Wayfair (NYSE:W), an online-only purveyor of home-related goods, has had success reaching its targeted customer (35-to-65-year-old women with incomes ranging from $50,000 to $250,000), serving over 19 million active customers and generating $8.6 billion in revenue for the 12 months ended Sept. 30. However, the company has raised spending on items such as advertising and technology to gain ground in a competitive industry, and has expanded internationally before management has proven that its business model can generate profits. Wayfair is losing money in a growing economy and the company has borrowed to raise cash.

This means there are significant hurdles for the company to jump over before it reaches sustained profitability. A challenge even in good economic times, this could prove particularly hard during an economic slowdown. The share price, which has fallen by nearly 50% since reaching an all-time high in March, could get crushed during the next recession. 

Here are some key financial figures: 


Q3 2018

Q3 2019

9 months ending Sept. 30, 2018

9 months ending Sept. 30, 2019

Net revenue





      YOY percentage change





Advertising expense





      YOY percentage change





Selling, operations, technology, general, and administrative expenses





      YOY percentage change





Net loss






Growing losses

Notably, the company has been spending much more on advertising. So the cost to acquire customers is increasing. It is also not clear that management can afford to reduce this expense anytime soon since there is a lot of competition. While Wayfair cites its broad merchandise selection, convenience, and attractive prices, the fact is others offer the same compelling proposition. This includes colossus Amazon.com and major specialty retailers such as Ethan Allen Interiors.

Management has also increased hiring in technology and operations. In its third-quarter filing, Wayfair said this was done to continue improving the customer experience. While this is laudable, the company will need strong revenue to continue to leverage these fixed costs. Granted, management expects these expenses to moderate going forward since the company plans to slow down hiring, but it says that operating leverage will not take hold for a few more quarters.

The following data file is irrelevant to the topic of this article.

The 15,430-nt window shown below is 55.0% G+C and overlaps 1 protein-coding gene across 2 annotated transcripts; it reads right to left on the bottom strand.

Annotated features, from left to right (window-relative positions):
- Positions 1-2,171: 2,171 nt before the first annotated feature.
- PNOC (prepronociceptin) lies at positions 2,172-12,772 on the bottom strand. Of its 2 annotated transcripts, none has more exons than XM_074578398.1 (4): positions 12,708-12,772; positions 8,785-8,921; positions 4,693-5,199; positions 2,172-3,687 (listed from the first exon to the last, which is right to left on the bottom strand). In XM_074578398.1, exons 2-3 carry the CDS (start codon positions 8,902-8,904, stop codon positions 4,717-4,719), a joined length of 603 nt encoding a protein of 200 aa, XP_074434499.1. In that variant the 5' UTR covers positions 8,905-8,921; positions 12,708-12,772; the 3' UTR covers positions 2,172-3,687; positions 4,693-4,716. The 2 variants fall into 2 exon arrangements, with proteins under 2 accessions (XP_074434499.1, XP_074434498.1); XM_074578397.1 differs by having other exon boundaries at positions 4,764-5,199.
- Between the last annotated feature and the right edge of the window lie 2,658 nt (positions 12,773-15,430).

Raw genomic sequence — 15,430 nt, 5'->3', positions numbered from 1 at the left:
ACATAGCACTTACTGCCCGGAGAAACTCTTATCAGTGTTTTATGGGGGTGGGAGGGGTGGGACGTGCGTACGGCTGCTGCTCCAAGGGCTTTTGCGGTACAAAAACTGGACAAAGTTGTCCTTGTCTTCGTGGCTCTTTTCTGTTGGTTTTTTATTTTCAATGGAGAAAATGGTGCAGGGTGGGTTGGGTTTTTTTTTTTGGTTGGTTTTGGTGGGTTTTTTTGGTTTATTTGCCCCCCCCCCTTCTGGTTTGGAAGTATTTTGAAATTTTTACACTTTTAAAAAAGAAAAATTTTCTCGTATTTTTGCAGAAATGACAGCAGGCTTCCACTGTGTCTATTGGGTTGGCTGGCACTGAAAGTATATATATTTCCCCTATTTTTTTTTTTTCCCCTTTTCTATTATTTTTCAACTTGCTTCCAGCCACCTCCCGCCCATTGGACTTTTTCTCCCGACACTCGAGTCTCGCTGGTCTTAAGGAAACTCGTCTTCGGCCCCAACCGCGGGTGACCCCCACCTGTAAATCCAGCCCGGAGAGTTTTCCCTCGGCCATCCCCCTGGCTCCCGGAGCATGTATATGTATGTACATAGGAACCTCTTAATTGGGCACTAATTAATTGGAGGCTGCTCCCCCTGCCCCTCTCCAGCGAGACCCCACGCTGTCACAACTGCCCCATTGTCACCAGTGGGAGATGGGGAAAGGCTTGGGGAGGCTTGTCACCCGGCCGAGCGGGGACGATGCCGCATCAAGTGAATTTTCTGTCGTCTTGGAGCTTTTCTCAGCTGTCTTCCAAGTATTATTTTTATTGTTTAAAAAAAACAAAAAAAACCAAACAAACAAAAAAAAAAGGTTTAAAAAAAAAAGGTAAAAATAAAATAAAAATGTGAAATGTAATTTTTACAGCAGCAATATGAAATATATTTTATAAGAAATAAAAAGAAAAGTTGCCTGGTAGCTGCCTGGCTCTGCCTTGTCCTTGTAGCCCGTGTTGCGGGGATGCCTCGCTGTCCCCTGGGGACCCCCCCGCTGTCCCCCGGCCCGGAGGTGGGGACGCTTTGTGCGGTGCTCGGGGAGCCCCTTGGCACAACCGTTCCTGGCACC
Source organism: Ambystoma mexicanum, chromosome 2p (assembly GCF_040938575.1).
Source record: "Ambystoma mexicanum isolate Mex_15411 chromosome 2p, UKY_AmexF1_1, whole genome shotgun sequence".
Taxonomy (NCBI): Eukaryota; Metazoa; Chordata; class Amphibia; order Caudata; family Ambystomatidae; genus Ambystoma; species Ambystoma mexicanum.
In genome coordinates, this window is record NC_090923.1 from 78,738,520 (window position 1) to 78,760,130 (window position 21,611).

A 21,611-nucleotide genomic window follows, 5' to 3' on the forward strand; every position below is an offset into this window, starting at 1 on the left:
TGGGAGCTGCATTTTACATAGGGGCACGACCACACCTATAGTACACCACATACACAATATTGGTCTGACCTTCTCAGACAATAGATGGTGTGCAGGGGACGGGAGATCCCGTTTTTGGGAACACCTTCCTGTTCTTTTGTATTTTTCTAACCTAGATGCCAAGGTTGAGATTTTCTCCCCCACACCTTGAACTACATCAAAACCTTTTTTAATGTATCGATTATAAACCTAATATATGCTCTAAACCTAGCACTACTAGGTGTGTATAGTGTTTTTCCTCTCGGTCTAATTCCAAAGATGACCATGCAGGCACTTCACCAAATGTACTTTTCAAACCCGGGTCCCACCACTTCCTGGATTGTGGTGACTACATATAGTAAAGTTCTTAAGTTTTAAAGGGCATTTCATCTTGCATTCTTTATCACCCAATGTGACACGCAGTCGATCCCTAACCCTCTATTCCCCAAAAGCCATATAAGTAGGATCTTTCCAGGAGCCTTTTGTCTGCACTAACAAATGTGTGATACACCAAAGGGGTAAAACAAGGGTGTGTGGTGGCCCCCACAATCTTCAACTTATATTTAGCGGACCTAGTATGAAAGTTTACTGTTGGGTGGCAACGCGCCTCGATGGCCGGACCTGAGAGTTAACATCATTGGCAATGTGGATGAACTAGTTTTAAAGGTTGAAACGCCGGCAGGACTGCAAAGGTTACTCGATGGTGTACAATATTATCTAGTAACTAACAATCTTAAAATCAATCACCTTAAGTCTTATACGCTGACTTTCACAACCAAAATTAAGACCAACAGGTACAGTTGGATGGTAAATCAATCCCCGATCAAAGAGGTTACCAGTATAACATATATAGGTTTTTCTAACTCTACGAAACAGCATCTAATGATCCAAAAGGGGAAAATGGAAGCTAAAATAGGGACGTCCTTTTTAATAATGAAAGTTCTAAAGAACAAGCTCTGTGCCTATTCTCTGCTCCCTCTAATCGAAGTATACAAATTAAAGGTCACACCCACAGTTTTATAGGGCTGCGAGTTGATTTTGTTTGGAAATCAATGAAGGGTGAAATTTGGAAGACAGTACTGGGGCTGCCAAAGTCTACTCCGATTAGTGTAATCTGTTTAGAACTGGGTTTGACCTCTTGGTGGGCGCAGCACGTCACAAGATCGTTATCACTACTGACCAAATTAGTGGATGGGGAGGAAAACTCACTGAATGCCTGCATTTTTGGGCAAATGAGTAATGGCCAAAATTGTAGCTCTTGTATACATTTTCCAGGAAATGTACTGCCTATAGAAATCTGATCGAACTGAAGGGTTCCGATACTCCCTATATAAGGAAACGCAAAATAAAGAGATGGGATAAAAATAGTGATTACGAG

Wayfair's strategy has included expanding internationally, notably in the U.K., Germany, and Canada. But these efforts have produced a similar pattern of increased revenue and widening losses. Management added this challenge before its domestic business turned profitable.

The mounting losses have resulted in Wayfair's burning increasing amounts of cash. For the first nine months of 2019, the company's free cash flow was -$439.2 million, nearly four times last year's -$113.9 million. Wayfair has funded the cash shortfall by issuing convertible debt for the last three years, with its most recent issuance being this past August's nearly $950 million deal. With $1.3 billion in cash, liquidity is not a current concern, but it is something to keep in mind since the company may find the market is not so cooperative in the future.

A woman looking at a laptop screen and smiling. She is holding a credit card. A man is gesturing to the laptop screen and smiling.

Image source: Getty Images.

Growing the top line

On the positive side, Wayfair's customers have remained loyal and the company has added new ones. The number of acive customers increased to 19.1 million in the most recent quarter, compared to 13.9 million in the year-ago period, and more than two-thirds of the orders were generated by repeat customers. Wayfair's customers also spent more, with the average order value increasing from $244 to $252. 

Despite this success, the company has reported everwidening losses. Clearly, the company has created a compelling shopping platform that has attracted customers and kept them returning. But this has not translated into profits, which could leave the company in a challenging position when economic conditions soften.

What might happen in an economic slowdown?

Wayfair has notched revenue gains during an economic expansion. In July, the United States, which accounts for about 85% of the company's revenue, set a record for its longest economic expansion, at 121 months. While forecasting when the next recession will come is impossible, I know one will occur eventually. No doubt, this will pressure Wayfair's revenue growth and hurt its bottom line.

In the last recession, home furnishings retailers took it on the chin, with the number dropping from more than 65,000 in 2007 down to 52,000 in 2012, and sales declined from $108 billion to $89 billion over the same time frame, according to one estimate.

Investors will want to keep an eye on how strong Wayfair is headed into the next recession.

This article represents the opinion of the writer, who may disagree with the “official” recommendation position of a Motley Fool premium advisory service. We’re motley! Questioning an investing thesis -- even one of our own -- helps us all think critically about investing and make decisions that help us become smarter, happier, and richer.